Google Toolbar Easter Egg - Latin Message in Google Toolbar

First, open up Internet Explorer. Then click on the drop down menu on the toolbar that says "Google". After you do that, scroll down to where it says "About google toolbar". Click it.

You will then find the latin phrase "De parvis grandis acervus erit". I'm pretty sure it means "From a small pile comes great things".

User Rating:
3.3
  3.3/10 with 115 votes
Contributed By: dposse on 09-19-2005
Reviewed By: Axel, DomFeargrieve
Special Requirements: Google Toolbar, Internet Explorer.
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Comments

Newms3450 writes:
Firstly, "de parvis" does not mean "from a small pile". There is no word for pile contained therein. A better translation of a substantive (adjective without an accompanying noun) would probably be "thing" or "issue" or a similarly ambiguous word. Also, "parvis" is plural (2nd declension dat/abl pl of Parvus, a, um). So that part is "From small things". As for "acervus", it does literally mean "heap" or "pile" (though it is NOT associated with parvis - wrong case and number!), but I think "multitude" might be a better translation here. So all in all we have a very prophetic (gnomic?) "From small things a great multitude will come." This makes sense in the context of Google: From small things (a few search terms in Google's search engine) a great multitude (of webpage results for that search) will come. And to Kevin: I think you tried to use an internet translator. Unfortunately, this does not work, as Latin is a language where the role of a word in a sentence (subject, direct object, etc.) is based on its ending, and not its position in the sentence. Therefore, "Canis hominem momordit" is the same as "Hominem canis momordit", whereas "The dog bit the man" is not the same as "The man bit the dog". Your translation is confusing i think because most online translators of Latin try to translate each word as is, without considering surrounding words. Consider the english sentence "I have eaten". This is a single verb. The words "I" and "have" are helping words here, and cannot in this case exist on their own.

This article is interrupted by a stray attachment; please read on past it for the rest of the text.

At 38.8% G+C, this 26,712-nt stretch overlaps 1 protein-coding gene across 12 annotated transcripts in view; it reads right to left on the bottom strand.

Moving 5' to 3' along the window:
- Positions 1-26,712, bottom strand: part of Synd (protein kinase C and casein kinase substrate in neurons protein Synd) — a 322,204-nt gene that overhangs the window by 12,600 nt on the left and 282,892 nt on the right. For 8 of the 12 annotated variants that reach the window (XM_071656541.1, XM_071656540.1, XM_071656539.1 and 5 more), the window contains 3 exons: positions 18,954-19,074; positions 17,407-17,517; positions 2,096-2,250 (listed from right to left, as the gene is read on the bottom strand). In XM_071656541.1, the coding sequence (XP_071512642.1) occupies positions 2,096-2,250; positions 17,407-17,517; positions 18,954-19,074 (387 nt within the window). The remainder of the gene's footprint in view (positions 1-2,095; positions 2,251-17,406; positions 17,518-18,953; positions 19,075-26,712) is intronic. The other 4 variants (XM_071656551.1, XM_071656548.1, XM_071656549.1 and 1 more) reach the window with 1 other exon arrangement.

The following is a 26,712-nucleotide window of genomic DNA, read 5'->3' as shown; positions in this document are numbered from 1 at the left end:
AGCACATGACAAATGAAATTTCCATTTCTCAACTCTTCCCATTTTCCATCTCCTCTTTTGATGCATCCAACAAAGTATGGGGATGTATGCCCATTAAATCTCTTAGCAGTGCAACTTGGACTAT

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dlorde writes:
I think it probably loosely translates more like "There will be a stack of output from a small input". De parvis = about/concerning the small grandis acervus = a large quantity, great treasure, etc. erit = he/she/it will be
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cuvtixo writes:
It comes from an English "Emblem Poem" from 1586. http://emblem.libraries.psu.edu/whitn088.htm and http://www.webmasterworld.com/forum80/67.htm Changing "acervus" to "a cervus" is fitting from a company that calls itself "Google" when the namesake is spelled "googol."
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daxson writes:
"By small and simple things are great things brought to pass." This will only mean something to a few people, but that's what I got out of it.
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GE1437 writes:
I thought that it meant: "It will be about a great pile of children" but I guess I was wrong. :)
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CLH writes:
Well, if you consider alternate meanings of "parvis" and "acervus", it could boil down to "Much ado about nothing (or little)."
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kevin writes:
it means: about child great a heap will be but it doesnt seem right... go to this site : http://www.tranexp.com:2000/InterTran?url=http%3A%2F%2F&type=text&text=de+parvis+grandis+acervus+erit&from=ltt&to=eng
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